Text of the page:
Placental Abruption


Placental abruption is the premature detachment of the placenta from the inner wall of the uterus before the delivery. It is a serious complication of pregnancy. Continue reading to know the causes, symptoms and treatment of this condition.


What is placental abruption?

Placenta is an organ that provides nutrients and oxygen to your baby and it helps clear the waste that builds up in your baby’s blood. It functions as a support system in the womb.  It is normally implanted in the upper part of the uterus and will be detached from the uterine wall during the last stage of labor. Placenta is linked to the baby via the umbilical cord which is attached to the baby’s abdomen.

During placental abruption, the placenta is completely or partially detached from the uterus before the delivery. Since the support system is collapsed, your baby may not receive the required nutrients and oxygen and is at risk for health problems. This condition usually happens suddenly and causes heavy bleeding in the mother. If the condition is left untreated, both mother and baby are at risk. It is estimated that 1 in 100 women (1 percent) experience this complication.

When placental abruption happens?

Placental abruption usually happens during the third trimester of pregnancy. But this condition is also seen after 20 weeks of pregnancy. Mild forms of abruption (if only a small part of the placenta separates from the wall of the uterus) are usually not dangerous. If the abruption is very severe, your baby is at risk of growth problems, stillbirth and premature birth. Mild forms of placental abruption can sometimes turn to a serious one. In such instances, an emergency C-section has to be initiated and if the C-section is delayed, your baby is at risk of birth asphyxia and brain damage such as hypoxic-ischemic encephalopathy (HIE) and cerebral palsy (CP).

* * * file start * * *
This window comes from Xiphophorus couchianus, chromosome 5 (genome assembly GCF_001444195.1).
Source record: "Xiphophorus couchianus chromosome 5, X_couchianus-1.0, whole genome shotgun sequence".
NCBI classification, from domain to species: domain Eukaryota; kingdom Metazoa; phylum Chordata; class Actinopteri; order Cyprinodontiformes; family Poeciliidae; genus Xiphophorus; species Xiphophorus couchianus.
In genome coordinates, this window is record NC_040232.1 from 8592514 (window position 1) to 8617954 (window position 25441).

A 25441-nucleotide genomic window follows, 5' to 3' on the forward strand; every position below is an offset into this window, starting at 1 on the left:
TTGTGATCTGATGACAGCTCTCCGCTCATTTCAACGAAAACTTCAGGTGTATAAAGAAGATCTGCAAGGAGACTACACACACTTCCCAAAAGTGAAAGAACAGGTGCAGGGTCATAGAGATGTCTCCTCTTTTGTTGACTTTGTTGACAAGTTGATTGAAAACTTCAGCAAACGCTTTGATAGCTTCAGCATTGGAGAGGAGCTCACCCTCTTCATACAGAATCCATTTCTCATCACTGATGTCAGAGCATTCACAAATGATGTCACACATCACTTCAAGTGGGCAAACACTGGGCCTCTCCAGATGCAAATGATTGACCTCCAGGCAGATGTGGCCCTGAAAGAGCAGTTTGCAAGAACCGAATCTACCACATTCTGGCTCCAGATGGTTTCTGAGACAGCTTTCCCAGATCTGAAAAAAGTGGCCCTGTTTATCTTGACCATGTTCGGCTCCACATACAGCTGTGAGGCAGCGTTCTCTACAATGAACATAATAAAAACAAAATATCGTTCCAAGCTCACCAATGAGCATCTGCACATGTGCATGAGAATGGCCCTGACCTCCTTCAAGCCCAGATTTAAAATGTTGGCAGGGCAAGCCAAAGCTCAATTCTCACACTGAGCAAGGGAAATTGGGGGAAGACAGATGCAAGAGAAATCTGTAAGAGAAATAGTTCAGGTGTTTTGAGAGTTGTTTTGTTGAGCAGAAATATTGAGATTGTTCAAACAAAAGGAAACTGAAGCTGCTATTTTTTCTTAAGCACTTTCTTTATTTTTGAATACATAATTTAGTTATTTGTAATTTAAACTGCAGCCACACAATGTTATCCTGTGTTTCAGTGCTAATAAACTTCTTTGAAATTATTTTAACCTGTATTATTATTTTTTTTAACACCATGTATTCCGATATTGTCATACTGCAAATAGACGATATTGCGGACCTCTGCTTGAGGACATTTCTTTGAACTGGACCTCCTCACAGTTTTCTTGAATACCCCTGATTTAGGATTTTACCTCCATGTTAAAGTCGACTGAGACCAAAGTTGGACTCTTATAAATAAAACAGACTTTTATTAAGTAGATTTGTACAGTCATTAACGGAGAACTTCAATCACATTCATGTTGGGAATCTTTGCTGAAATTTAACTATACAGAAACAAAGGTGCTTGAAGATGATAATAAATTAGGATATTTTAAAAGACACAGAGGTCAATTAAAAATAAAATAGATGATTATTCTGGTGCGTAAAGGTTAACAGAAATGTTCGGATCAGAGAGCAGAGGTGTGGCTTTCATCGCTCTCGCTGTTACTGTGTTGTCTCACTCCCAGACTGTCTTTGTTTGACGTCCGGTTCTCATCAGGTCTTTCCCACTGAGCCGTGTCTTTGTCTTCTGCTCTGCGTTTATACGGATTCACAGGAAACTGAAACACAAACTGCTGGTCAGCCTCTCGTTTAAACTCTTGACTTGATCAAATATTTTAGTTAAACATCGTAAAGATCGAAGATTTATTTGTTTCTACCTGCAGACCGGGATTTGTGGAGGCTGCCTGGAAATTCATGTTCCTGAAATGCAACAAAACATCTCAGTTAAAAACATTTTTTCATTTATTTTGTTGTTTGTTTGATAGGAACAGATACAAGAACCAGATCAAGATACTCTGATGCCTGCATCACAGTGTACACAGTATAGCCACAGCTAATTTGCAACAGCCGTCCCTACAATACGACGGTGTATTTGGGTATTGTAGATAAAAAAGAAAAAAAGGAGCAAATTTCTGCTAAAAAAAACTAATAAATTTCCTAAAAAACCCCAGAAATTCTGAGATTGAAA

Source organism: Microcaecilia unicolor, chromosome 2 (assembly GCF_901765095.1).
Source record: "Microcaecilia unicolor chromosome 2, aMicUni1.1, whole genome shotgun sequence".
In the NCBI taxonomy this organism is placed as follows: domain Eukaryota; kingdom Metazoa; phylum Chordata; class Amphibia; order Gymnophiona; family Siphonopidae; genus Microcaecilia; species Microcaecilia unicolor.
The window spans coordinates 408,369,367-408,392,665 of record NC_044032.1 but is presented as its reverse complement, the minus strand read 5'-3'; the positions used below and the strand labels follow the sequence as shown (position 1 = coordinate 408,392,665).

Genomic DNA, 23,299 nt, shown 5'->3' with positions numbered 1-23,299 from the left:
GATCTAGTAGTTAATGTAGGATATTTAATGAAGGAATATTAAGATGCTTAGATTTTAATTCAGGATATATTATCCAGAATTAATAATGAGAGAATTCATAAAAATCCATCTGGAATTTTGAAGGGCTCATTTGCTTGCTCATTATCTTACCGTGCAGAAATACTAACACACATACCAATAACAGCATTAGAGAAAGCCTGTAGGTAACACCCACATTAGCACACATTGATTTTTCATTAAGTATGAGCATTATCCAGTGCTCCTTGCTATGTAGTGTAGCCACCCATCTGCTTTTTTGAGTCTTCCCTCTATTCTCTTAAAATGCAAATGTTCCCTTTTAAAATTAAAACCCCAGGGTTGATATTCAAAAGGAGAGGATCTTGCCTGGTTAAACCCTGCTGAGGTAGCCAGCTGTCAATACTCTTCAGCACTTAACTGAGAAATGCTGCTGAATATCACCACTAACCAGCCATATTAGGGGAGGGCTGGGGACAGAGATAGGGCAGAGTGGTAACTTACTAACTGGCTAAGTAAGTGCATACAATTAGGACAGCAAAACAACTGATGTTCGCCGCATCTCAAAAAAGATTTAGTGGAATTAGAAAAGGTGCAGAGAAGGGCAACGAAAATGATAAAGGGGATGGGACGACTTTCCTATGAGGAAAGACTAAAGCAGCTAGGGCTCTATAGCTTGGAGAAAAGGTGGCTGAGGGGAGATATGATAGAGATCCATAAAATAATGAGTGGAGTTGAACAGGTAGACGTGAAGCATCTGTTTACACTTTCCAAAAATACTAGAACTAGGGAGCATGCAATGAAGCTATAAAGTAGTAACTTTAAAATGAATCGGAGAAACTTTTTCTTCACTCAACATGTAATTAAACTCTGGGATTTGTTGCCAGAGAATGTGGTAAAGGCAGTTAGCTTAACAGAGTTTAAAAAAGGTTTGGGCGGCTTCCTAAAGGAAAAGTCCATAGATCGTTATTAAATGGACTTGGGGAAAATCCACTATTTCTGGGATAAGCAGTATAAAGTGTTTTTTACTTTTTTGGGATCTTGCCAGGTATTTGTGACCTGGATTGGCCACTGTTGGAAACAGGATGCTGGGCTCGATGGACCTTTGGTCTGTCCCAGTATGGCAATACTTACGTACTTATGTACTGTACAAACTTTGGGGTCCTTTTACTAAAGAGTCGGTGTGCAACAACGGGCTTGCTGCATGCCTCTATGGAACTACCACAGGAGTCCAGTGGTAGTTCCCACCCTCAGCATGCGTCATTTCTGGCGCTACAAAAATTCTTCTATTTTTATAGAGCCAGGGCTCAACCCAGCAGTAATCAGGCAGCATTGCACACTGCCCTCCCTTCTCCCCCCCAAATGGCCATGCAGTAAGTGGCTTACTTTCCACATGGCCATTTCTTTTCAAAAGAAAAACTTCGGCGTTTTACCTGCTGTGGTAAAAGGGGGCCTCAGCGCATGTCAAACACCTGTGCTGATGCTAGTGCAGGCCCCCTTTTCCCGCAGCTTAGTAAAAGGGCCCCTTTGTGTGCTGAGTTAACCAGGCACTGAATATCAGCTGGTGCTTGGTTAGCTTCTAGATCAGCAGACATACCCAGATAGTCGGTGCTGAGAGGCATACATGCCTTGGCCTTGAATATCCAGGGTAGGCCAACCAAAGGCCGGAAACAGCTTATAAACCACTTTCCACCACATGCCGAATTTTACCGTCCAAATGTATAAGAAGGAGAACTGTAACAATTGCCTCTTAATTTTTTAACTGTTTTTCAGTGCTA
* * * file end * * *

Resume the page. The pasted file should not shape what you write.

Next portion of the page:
Symptoms of Placental abruption

The following are the signs and symptoms of placental abruption.

·         Vaginal bleeding: Though vaginal bleeding is a symptom of placental abruption, approximately 20% of women don’t experience bleeding. The amount of bleeding is not an indicator of how much placenta has separated. Sometimes there might not be any visible bleeding as the blood gets trapped inside the uterus. In some cases placental abruption might develop slowly which results in light, intermittent vaginal bleeding. Also in such cases, your baby’s development becomes slow and you will end up with a low amount of amniotic fluid.

·         Sudden abdominal or back pain

·         Uterine tenderness or rigidity

·         Repeated uterine contractions

The symptoms may get worse over time. It is highly advisable to consult a doctor immediately if you notice vaginal bleeding in your third trimester.

Causes and risk factors of placental abruption

The exact cause of placental abruption is not clear. The following may be the causes.

·         Trauma or injury to the abdomen like a car accident, fall and physical abuse